The Hour I First Believed

I remember it like it was yesterday.

I rode on the back of a bike driven by Sandy, my sister’s friend. My six-year-old legs dangled as we sped down the hill, my arms wrapped tightly  around Sandy’s waist. Jeanna, my nine-year-old sister, followed a few feet behind us. I turned over my shoulder to see her stand up on the pedals to coast all the way down.

But her front wheel wobbled back and forth, and then I heard the crash and a scream. Sandy hit the brakes. She threw her bike down and  we scrambled back to Jeanna. She lay face down in the middle of the street. A crowd of grownups already circled around her. Someone knelt down to roll  her over. Her arms and legs flopped around like a rag doll. Her face was covered in blood. Her eyes wouldn’t open. Sirens blasted in the distance, growing closer to us.

“Please don’t let her die!” I cried out to anyone who would listen.

“Please don’t let her die!” I cried out to God.

Much later, sitting alone in the waiting room at Vanderbilt Hospital, I waited for Mommy to come out and tell me if Jeanna would be okay.

But deep down, I already knew.

Maybe this was the hour I first believed.


A young 17-year-old, about a month before my senior year in high school,  the much-too-happy voice on the phone confirmed what I should have already known. “The test was positive. You’re pregnant.”

My life swirled before my eyes, spinning with the room around me. I fell hard to the ground, with just enough strength to whisper, “God, please help me.”

Over the next days and months, minute by minute, He answered my fervent prayers. “Show me how to be a mother. A wife. And maybe how to graduate from high school.”

He did. And we made it.

Maybe this was the hour I first believed.


Driving overnight from a vacation in Florida, my family slept in the van while I sang softly, an 8 hour conversation between my God and myself. I prayed for all of us by name, for our future, and especially for my son who was away for the summer and had not joined us on this trip. Our first vacation without him. “Surround him, O Lord.” I sang. Over and over again.

The next day, he called from the hospital after flipping the car and landing in a ditch. The ambulance driver couldn’t understand how he was not seriously injured. The roof caved in right above his head.

Maybe this was the hour I first believed.


“Call me ASAP. It’s urgent.” The text read.

I stepped outside from work to make the call. I almost wish I hadn’t.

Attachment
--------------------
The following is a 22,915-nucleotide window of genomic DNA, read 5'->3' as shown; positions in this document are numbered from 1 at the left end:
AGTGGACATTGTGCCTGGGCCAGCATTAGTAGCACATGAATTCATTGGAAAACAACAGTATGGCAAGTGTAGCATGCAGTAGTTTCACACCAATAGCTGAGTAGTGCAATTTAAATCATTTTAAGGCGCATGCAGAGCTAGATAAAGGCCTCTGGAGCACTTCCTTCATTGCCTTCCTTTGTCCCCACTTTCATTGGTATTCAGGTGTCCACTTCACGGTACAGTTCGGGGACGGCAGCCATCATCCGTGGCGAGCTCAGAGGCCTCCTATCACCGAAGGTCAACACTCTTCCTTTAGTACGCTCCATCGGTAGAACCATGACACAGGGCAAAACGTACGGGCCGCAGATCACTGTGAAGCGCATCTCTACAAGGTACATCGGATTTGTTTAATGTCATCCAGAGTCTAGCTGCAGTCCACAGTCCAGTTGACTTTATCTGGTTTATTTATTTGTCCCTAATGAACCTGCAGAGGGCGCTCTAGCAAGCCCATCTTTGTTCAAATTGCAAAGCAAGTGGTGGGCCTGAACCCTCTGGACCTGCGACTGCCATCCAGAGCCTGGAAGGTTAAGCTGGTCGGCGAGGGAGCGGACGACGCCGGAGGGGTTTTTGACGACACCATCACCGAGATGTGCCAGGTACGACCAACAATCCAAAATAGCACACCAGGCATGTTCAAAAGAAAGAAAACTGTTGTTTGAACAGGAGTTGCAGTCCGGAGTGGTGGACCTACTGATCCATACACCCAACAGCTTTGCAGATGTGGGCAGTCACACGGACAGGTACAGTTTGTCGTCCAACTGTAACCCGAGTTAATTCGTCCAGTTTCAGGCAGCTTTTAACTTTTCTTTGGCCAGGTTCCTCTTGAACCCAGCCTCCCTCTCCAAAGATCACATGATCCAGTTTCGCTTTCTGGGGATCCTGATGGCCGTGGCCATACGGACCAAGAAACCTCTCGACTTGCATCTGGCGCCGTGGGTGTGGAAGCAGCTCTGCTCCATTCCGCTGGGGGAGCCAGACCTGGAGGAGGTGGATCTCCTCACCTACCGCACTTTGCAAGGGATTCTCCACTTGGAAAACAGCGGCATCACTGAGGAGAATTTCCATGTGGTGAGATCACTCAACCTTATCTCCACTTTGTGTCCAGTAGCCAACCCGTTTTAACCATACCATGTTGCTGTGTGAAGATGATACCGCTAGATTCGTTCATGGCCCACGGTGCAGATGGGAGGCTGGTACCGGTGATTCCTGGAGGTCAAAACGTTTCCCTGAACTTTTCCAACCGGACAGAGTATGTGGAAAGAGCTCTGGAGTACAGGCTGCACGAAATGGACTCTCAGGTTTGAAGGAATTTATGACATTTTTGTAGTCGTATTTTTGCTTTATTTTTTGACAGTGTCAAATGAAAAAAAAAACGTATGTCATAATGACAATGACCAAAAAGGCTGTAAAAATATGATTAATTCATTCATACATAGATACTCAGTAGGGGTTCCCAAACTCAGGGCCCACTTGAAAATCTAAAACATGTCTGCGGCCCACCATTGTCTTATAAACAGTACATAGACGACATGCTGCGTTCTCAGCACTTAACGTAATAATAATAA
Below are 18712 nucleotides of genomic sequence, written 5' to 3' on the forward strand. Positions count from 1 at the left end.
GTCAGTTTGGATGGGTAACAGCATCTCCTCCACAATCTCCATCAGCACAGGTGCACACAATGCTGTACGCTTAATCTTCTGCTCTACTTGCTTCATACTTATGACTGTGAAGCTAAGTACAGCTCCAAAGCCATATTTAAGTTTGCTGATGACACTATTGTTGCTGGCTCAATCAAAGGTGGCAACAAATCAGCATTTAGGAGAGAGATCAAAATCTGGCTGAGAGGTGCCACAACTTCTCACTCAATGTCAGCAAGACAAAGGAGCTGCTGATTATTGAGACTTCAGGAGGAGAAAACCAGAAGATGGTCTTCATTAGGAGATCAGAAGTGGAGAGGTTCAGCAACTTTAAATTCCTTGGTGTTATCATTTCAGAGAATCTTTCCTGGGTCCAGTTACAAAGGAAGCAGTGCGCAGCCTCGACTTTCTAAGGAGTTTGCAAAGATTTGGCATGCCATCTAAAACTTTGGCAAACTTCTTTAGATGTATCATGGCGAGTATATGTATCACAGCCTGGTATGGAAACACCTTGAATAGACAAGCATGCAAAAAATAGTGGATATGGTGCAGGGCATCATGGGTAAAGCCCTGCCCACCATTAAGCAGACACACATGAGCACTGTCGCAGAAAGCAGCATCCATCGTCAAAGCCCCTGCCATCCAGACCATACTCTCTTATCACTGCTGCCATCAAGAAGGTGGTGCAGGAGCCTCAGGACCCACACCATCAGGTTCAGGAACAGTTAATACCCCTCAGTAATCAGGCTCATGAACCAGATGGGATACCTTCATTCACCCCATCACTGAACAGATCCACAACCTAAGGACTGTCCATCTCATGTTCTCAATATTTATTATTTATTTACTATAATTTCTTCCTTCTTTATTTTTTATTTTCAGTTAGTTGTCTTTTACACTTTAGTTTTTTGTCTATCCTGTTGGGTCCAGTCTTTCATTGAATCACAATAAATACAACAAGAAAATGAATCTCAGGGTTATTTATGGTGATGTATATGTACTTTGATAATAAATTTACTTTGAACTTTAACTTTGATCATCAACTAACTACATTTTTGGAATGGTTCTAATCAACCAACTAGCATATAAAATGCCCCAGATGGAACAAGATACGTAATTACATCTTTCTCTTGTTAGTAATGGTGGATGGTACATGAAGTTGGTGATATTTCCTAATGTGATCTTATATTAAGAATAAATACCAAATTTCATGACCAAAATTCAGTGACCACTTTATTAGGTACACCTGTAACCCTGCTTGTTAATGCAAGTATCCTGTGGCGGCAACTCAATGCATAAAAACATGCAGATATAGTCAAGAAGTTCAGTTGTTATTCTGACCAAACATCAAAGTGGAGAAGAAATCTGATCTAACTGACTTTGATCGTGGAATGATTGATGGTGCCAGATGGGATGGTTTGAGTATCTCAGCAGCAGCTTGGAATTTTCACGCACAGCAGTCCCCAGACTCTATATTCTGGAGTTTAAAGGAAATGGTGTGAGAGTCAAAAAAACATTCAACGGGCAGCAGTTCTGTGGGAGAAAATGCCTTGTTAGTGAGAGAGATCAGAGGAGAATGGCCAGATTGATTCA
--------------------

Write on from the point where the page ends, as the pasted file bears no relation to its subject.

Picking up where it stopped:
“He’s gone.” My mother-in-law said through tears. “I couldn’t wake him up this morning, and the ambulance just left. The police are here now to make a report.”

I can’t describe the slow-motion scenes that followed. Sometimes I can’t remember them. But sometimes I can’t forget.

But I do know this. The next few days and weeks were the least lonely moments of our lives. When we weren’t strong enough to stand, others held us up. When we ran out of tears, others cried for us. When we ran out of words, our friends sat in silence with us. When we couldn’t sleep, our loved ones sacrificed sleep to pray for us.

And when we buried him, they knelt beside the grave with us. We were all out of tears. And all out of words. But sometimes, words aren’t needed.

And we had never felt so close to Heaven.

Maybe this was the hour I first believed.

I honestly can’t remember the hour I first believed. I’m sure I’ve always known God, but just need to be reminded that He’s here and not stuck up there in Heaven somewhere. I never doubt Him, but sometimes, He seems a little distant. At others, I can almost reach out and touch Him. I catch his eye and fall in love all over again.

The journey is filled with hills and valleys, and He shows up whenever and wherever we seek Him. It all points to Heaven, and a God who adores us.

And when it happens, take note. For this is an hour truly worth remembering.












Janet Morris Grimes

Janet is the author of the book, The Parent's Guide to Uncluttering Your Home, released in 2011 through Atlantic Publishing. A wife and mother of three, Janet currently writes from Vine Grove, Kentucky on such topics as faith, family, and forever. She writes for Nashville Arts & Entertainment Magazine among other publications, and is an aspiring novelist. For additional information on Janet, visit her website at

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  1. I was sexually, mentally, emotionally and verbally abused by my grandfather as far back as I can remember. He did many terrible things, some of which are too distasteful for me to talk about publicly…I want to share my testimony, because so many people have been hurt, and they need to realize that someone has made it through their struggles so they can have hope. More than anything, I want you to know and really understand that anyone who has been abused can fully recover if they will give their life completely to the Lord…It may seem impossible, but God’s truth has set me free from a life of pretense and lies and has restored my soul. I am living proof that nothing is too hard for God. No matter what you’ve been through or how bad you hurt, there is hope!

    1. Diane,

      It’s wonderful that you are a survivor and an overcomer in Christ. You may be interested in Mary DeMuth’s new release. She’s written a book entitled “Not Marked.” I’ll be blogging about it here in the next couple of months. Have you considered starting your own blog as a place to share your testimony with others?

      Alycia, Senior Editor of Inspire a Fire

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